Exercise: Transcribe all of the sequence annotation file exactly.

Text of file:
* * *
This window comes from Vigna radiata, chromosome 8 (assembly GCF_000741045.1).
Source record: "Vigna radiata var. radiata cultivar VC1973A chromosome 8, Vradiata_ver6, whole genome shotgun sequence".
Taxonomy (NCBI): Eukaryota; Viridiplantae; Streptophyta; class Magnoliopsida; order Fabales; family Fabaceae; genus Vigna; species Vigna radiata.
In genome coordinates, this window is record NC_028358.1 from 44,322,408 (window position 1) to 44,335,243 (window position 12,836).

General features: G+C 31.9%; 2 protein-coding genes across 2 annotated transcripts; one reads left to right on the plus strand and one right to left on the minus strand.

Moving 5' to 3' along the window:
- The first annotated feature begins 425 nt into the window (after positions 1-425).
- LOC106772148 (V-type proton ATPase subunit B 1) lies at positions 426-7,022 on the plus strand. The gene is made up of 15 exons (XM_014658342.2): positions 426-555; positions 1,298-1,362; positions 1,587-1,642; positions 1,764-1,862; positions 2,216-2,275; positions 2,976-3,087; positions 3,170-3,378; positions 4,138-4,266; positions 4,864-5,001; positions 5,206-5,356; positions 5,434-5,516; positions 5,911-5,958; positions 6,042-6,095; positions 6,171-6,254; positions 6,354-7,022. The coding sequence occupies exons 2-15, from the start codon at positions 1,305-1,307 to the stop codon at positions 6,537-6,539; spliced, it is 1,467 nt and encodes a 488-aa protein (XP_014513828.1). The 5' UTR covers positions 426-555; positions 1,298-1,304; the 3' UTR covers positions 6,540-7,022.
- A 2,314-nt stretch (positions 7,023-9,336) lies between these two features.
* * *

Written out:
This window comes from Vigna radiata, chromosome 8 (assembly GCF_000741045.1).
Source record: "Vigna radiata var. radiata cultivar VC1973A chromosome 8, Vradiata_ver6, whole genome shotgun sequence".
Taxonomy (NCBI): Eukaryota; Viridiplantae; Streptophyta; class Magnoliopsida; order Fabales; family Fabaceae; genus Vigna; species Vigna radiata.
In genome coordinates, this window is record NC_028358.1 from 44,322,408 (window position 1) to 44,335,243 (window position 12,836).

General features: G+C 31.9%; 2 protein-coding genes across 2 annotated transcripts; one reads left to right on the plus strand and one right to left on the minus strand.

Moving 5' to 3' along the window:
- The first annotated feature begins 425 nt into the window (after positions 1-425).
- LOC106772148 (V-type proton ATPase subunit B 1) lies at positions 426-7,022 on the plus strand. The gene is made up of 15 exons (XM_014658342.2): positions 426-555; positions 1,298-1,362; positions 1,587-1,642; positions 1,764-1,862; positions 2,216-2,275; positions 2,976-3,087; positions 3,170-3,378; positions 4,138-4,266; positions 4,864-5,001; positions 5,206-5,356; positions 5,434-5,516; positions 5,911-5,958; positions 6,042-6,095; positions 6,171-6,254; positions 6,354-7,022. The coding sequence occupies exons 2-15, from the start codon at positions 1,305-1,307 to the stop codon at positions 6,537-6,539; spliced, it is 1,467 nt and encodes a 488-aa protein (XP_014513828.1). The 5' UTR covers positions 426-555; positions 1,298-1,304; the 3' UTR covers positions 6,540-7,022.
- A 2,314-nt stretch (positions 7,023-9,336) lies between these two features.